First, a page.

The problem with Franklyn isn't that it is short on ideas, but that it is short on ideas upon which to implement the themes and arcs to which McMorrow obviously wants to get across. For sure, this is an original, interesting and intriguing piece of work; but it's also dreary and tiresome at the same time. First time viewers should not be alarmed if plot details go amiss, or if the story seems overly convoluted, disconnected and a little contrived—because this is exactly how McMorrow pens his tale. It's deliberately withholding for a reason, and that is because without that sense of mysticism and deliberate manipulation, Franklyn is a mirthless experience. Taken on face value in retrospect, the ninety minutes doesn't feel completely wasted, but there is a certain degree of fallacy involved here that comes off as cheap and overly ambitious. Indeed, this is a bold effort from the first-time filmmaker, and one has to applaud such an audacious venture—but it's also very hard to be convinced by Franklyn either in its grandiose tale, or its dubiously surreal and contorted narrative.
For the majority of the feature, we are treated to four stories revolving around four separate characters split over what appears to be two very different timelines of alternate dimensions (this is, of course, merely a subjective speculation on the part of myself, as the truth behind the events of the film are never truly explained—and fair enough, I suppose). Each of the characters have their own little quirks; Emilia (Eva Green) is an extremist artist driven to video-tape serial suicide attempts made by herself; Milo (Sam Riley), a romantic who has recently been left at the alter; a masked vigilante named Preest (Ryan Phillippe) who occupies the alternate reality within a city named "Meanwhile City" ruled by religion and dogmatic oppression; and a father in search of his son gone missing after a traumatic event involving his sister's death.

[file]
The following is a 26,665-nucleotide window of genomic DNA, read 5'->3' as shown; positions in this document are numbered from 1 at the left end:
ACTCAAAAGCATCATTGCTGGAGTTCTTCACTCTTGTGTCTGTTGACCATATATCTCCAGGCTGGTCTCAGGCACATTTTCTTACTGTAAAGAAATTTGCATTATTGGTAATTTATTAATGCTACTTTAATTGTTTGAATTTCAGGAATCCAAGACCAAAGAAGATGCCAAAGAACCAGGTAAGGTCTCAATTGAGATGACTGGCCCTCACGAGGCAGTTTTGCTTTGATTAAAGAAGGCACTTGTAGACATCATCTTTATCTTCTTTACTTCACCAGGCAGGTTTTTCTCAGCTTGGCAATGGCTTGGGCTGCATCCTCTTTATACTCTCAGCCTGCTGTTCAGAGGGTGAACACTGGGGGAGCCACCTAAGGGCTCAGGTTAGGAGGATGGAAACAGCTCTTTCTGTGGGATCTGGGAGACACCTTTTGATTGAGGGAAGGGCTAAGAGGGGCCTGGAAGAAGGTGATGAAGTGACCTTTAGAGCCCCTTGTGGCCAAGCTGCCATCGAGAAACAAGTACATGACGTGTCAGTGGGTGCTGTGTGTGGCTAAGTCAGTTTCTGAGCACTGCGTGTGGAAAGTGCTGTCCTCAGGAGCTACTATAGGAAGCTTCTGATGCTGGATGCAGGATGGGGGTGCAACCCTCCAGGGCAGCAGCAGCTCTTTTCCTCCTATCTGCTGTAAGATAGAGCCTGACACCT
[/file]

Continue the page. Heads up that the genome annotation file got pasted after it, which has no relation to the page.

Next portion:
At first, all the characters within Franklyn's two worlds seem distinct from each other, and without and form of link—so much so that much of the feature's initial hour is slow moving and irksomely disjointed from any sort of clear focus or direction to the first time viewer. Yet as the plot unravels, and metaphysical realities are explored with death, imaginary friends and delusional beliefs briefly analysed, the seeds that are planted during the initial acts begin to blossom. It is disappointing then that by the time McMorrow pulls the proverbial rug on us, we don't really care anymore. Confined also by the limitations of such vague narrative and an ending that brings everything together in a poetic but fruitless manner, Franklyn eventually crumbles under its own weight and pretension. It's a movie that tries too hard to be larger than it really is on paper, and the cracks are all too obvious.
In the end, I wanted to like McMorrow's work here a lot more than I actually did—it's brave, interesting and makes some intriguing statements on the nature of reality and our perceptions of such manifestations to ourselves as human beings; but at the end of the day I couldn't bring myself to be convinced or won over by the implementation of such ideas. For sure, there was potential here within the bare-bones skeleton of McMorrow's premise and themes—but burdened with obstructive restrictions both in a narrative sense and a production sense, Franklyn simply never comes off the page like it should, and the result is lukewarm in every regard; sporadically intriguing, but overly flawed—I have to wonder why this made the big screen at all; I got the feeling that it could have made an even better mini-series for TV.
A review by Jamie Robert Ward (http://www.invocus.net)